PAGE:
The scheme ordered up by the conservatives who hold power in the NC General Assembly to assign a single letter grade to each of the state’s public schools – ostensibly as a quality signal so simple that even a caveman could get it – has proved, well, unhelpful.
Given the way the grades were figured, it’s hardly a surprise to find that schools where most of the students come from relatively well-off families scored on average pretty well. To find schools that rated A’s, just look in the upper-middle class suburbs of the state’s prosperous cities.
To find F-rated schools, look to schools where the kids of poor families are concentrated – kids who often struggle to keep pace in the classroom because of many reasons that are beyond the schools’ control.
Of course it’s true that public schools should be expected to give each student who comes through their doors a fair chance at learning what he or she needs to know to move successfully along the academic and career path. During two decades of litigation, it’s been established that some of North Carolina’s poverty-plagued school systems have fallen short in that regard, and the courts have called for various remedies.
So there indeed are valid reasons to try to gauge schools’ effectiveness in meeting their students’ needs and giving them the opportunities to which they’re entitled. But slapping a school such as inner-city Durham’s Eastway Elementary, where 99 percent of the students qualify for discounted meals because of low family income, with an F according to the legislature’s grading criteria is to bash it with a blunt instrument in a way that helps no one.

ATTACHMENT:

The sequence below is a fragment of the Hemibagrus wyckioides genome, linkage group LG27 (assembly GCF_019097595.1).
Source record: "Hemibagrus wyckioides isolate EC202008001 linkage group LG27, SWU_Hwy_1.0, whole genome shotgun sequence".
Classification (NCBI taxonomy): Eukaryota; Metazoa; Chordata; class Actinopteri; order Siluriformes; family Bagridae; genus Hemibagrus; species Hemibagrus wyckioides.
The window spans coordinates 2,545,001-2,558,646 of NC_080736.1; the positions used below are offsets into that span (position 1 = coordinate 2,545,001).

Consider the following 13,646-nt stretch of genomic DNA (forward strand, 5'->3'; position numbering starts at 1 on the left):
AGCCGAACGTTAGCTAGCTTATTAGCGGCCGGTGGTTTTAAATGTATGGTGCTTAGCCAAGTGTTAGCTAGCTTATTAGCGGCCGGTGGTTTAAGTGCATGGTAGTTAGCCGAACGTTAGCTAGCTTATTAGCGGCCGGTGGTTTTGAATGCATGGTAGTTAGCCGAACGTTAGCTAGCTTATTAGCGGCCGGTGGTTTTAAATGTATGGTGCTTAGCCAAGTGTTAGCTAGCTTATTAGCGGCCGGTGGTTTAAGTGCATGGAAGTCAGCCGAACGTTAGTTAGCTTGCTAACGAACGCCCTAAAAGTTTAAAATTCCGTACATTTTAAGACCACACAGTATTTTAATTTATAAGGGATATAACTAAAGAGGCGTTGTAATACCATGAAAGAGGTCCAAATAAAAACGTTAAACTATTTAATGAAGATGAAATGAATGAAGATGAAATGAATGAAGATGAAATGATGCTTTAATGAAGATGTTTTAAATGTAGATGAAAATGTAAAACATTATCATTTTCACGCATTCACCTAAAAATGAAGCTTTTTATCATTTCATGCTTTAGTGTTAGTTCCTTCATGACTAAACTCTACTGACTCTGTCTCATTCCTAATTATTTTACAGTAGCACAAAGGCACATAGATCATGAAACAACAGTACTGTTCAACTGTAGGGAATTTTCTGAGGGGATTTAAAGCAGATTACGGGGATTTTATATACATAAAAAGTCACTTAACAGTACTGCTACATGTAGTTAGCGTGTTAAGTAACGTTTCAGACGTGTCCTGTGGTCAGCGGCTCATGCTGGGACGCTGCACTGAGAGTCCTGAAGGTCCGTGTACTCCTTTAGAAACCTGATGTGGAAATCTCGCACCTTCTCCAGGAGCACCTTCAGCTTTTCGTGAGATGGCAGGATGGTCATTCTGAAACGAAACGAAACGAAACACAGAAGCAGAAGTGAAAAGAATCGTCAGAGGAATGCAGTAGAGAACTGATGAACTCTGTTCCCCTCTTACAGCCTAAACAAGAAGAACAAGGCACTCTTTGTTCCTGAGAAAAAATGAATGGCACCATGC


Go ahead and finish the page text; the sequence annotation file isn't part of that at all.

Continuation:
It’s the same blunt instrument, in fact, that people skeptical or suspicious of public schools in general often use to try to paint them as inept. And it’s no coincidence that Republican legislative leaders seem to share that skepticism. Consider their moves to bolster private schools via voucher schemes and to expand the ranks of public charter schools that might as well be private, given that they can choose their students – while clamping down on the overall public schools budget.
Have-nots and haves
It happens that the Durham school system, to use it as an example, already is faced with serving a student population that skews toward lower-income and minority, even though the community has plenty of affluence mixed in.
Allowing a number of schools to become places where family poverty is widespread has only made the problem worse, encouraging parents to look for private and charter options if they’re able. And now the system must deal with the stigma of having more than half of its traditional schools – 28 out of 52 – assigned a D or an F.
Low family income is the norm at those schools. The percentage of students who qualified for free or reduced-price meals – a commonly used poverty indicator — at the system’s six F-rated elementary schools averaged 92.5, by my calculation.
Durham had no A-rated elementary schools. Across the line in Wake County, nine of 105 traditional elementaries received A’s. The demographics are clear: Their free-and-reduced average was just 7.5 percent.